Letters from the SCD support group:
Proteins (hydrolyzed)

Date: Fri, 06 Nov 1998 11:52:31 -0800
From: "Ben Montag" <bmontag@roadrunnersports.com>
To: SCD-list@longisland.com
Subject: Re: MSG

I think the group is getting confused between hydrolyzed proteins and
hydrogenized fat. In the food section of the San Diego Union-Tribune there
was a brief Q and A article on the subject. Here goes my transcription.
"Like other proteins, soy protein and casein, which is the major protein
found in milk, are made up of amino acids. When a protein is hydrolyzed, it
has been broken apart into fragments of one or more amino acids through the
use of enzymes or chemicals. The process involves the use of water molecules
(that's where the "hydro" comes from).
"We tend to find hydrolyzed proteins in processed foods because many of the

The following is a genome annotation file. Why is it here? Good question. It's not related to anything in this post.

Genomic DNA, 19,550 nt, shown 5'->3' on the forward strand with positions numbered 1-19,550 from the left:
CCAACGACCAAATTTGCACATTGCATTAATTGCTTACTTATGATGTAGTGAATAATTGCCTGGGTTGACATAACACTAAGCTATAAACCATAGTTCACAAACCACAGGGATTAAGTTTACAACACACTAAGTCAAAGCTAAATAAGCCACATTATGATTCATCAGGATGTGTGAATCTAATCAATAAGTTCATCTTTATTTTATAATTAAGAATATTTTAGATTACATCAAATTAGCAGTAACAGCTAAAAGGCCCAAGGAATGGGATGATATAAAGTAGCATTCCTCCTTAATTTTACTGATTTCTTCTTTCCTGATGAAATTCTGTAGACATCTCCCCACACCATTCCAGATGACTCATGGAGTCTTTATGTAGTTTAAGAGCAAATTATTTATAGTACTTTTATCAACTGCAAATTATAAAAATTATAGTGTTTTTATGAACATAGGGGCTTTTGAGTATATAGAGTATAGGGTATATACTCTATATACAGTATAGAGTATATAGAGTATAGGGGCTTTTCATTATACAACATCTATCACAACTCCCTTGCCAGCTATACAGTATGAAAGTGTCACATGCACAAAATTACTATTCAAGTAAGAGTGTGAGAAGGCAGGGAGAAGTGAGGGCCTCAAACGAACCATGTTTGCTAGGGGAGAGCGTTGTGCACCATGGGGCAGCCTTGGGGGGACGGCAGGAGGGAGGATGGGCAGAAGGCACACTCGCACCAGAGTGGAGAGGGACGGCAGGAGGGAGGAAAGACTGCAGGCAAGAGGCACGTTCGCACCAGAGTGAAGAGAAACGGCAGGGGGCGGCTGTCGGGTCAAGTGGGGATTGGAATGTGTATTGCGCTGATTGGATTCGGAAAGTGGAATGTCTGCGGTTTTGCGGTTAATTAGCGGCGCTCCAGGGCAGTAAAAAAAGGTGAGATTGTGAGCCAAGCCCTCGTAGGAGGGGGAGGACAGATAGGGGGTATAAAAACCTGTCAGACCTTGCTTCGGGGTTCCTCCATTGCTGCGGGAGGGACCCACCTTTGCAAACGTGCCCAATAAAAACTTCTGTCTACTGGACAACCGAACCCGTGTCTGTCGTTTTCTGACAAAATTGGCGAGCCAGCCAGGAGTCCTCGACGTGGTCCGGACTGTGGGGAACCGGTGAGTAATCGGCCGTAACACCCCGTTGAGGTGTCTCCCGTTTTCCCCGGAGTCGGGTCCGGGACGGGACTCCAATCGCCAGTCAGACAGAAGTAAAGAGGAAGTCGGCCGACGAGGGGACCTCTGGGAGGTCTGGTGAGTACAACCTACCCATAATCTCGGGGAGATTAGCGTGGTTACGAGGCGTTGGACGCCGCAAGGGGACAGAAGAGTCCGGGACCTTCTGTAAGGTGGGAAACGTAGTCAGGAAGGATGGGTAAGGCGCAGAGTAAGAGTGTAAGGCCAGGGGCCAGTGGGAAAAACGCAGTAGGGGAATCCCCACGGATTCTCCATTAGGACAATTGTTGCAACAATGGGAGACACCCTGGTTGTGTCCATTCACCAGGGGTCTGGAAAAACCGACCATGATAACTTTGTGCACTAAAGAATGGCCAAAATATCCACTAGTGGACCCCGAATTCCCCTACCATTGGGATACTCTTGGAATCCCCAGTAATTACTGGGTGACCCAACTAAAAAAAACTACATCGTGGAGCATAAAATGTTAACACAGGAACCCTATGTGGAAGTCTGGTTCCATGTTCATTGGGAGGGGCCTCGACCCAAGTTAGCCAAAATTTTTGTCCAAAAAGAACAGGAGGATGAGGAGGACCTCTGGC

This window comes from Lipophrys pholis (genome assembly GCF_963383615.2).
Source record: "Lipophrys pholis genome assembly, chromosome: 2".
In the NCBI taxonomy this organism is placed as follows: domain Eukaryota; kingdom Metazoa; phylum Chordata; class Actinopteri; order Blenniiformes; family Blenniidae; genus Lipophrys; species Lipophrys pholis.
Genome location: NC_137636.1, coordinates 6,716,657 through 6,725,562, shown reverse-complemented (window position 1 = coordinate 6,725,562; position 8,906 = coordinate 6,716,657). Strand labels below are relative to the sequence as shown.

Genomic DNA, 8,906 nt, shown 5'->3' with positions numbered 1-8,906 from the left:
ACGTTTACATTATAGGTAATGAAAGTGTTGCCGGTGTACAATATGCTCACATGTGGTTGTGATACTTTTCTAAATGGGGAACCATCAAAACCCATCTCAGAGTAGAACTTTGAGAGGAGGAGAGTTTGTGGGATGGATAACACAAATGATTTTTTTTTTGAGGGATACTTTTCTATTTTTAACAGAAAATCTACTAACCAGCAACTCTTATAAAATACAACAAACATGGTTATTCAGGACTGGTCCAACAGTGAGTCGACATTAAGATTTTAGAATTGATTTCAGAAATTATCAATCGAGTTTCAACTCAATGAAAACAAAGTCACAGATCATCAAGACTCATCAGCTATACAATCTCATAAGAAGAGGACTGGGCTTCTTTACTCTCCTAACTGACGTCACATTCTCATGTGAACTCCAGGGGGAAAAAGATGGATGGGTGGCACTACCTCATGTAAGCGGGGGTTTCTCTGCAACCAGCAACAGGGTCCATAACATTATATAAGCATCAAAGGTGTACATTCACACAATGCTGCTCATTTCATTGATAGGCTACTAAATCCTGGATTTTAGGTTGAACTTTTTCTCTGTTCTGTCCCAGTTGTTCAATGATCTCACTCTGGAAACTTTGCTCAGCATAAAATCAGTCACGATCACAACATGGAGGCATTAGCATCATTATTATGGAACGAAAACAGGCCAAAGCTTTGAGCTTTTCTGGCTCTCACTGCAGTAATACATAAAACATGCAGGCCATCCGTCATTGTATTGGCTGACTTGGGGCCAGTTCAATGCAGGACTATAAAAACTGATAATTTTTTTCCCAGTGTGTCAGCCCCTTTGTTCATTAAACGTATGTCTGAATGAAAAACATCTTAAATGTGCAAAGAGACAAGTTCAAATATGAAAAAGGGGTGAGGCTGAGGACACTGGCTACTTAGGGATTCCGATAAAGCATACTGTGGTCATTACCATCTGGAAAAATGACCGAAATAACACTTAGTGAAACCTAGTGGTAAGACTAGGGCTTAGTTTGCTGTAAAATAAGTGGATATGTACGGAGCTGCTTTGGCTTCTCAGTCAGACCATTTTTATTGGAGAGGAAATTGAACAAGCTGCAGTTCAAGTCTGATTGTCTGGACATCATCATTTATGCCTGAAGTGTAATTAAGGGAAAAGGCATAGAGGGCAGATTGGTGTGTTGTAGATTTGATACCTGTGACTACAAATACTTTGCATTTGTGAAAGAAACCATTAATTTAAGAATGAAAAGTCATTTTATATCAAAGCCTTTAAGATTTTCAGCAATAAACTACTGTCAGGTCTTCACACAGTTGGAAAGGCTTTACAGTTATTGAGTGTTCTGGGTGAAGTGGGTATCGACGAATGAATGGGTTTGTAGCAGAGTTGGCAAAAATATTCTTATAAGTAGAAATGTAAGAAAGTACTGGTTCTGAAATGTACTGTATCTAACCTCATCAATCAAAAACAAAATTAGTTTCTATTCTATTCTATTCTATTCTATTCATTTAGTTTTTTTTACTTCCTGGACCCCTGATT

individual amino acids have an ability to enhance flavors. The vegetable
broth is also there to add flavor to the product.
"These ingredients are not unhealthful unless you happen to react negatively
to monosodium glutamate, or MSG. The breaking apart of the protein liberates
glutamic acid, an amino acid that is widely distributed in foods.
"You [the question part of this column] mentioned hydrolyzed fats, but I
believe you were referring to hydrogenated fats. Hydrogenation is a
different process, one in whiche hydrogen is forced into formerly
unsaturated oils to make them more saturated.
"The hydrogenation process is indeed unhealthful, as it creates aberrant
compounds, known as trans fatty acids, that are associated with a wide
variety of ailments, including heart disease and cancer."

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